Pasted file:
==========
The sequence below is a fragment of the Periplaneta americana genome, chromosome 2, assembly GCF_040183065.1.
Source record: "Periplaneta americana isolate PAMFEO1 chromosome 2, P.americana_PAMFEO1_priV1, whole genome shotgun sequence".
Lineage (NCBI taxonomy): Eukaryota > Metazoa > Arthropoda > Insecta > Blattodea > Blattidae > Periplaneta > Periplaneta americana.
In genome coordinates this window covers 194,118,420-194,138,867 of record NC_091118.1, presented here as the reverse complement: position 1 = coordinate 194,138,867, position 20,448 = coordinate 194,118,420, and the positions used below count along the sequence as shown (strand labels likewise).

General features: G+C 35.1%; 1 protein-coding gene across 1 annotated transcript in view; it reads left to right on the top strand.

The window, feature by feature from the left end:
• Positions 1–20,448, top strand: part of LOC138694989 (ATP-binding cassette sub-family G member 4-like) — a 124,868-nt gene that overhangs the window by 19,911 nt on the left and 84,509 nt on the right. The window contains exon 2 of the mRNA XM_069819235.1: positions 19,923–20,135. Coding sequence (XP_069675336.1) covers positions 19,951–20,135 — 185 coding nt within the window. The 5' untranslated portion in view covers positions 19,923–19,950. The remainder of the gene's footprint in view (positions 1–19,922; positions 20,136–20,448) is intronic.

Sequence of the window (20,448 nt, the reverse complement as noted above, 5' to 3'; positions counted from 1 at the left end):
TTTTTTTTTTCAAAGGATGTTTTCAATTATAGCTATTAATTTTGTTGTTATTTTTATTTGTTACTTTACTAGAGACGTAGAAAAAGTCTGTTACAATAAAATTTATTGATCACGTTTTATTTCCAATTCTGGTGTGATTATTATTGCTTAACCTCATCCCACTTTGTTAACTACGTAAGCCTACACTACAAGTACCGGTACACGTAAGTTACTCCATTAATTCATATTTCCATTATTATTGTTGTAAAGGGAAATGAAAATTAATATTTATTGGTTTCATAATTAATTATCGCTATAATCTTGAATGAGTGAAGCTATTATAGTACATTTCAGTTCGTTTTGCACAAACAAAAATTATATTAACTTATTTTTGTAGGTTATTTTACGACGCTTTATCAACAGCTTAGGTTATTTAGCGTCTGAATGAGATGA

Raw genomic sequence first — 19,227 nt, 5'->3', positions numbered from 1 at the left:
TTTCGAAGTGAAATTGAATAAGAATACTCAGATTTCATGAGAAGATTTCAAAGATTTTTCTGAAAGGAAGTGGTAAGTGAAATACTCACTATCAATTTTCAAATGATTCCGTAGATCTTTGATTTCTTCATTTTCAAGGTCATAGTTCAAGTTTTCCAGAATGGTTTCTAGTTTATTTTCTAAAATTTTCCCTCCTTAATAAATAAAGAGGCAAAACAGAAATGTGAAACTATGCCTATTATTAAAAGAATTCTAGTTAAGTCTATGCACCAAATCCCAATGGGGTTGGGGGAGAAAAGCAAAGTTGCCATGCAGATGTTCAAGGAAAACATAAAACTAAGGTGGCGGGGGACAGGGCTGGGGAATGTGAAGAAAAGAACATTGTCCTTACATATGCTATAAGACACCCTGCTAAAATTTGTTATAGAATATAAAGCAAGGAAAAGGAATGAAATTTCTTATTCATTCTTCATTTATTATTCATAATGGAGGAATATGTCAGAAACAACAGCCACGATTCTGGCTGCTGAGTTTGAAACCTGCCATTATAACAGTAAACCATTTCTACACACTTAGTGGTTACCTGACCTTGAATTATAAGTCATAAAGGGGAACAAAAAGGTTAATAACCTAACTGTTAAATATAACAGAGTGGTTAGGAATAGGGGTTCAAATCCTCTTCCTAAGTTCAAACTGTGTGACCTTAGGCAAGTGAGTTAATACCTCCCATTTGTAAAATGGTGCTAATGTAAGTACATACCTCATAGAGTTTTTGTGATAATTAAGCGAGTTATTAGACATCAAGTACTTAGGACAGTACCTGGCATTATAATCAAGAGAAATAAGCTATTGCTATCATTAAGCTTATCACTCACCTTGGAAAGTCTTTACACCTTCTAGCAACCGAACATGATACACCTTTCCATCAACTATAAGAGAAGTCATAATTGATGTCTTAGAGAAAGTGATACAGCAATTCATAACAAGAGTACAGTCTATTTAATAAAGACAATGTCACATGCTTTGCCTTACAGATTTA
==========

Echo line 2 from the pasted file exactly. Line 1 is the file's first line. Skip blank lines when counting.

Source record: "Periplaneta americana isolate PAMFEO1 chromosome 2, P.americana_PAMFEO1_priV1, whole genome shotgun sequence".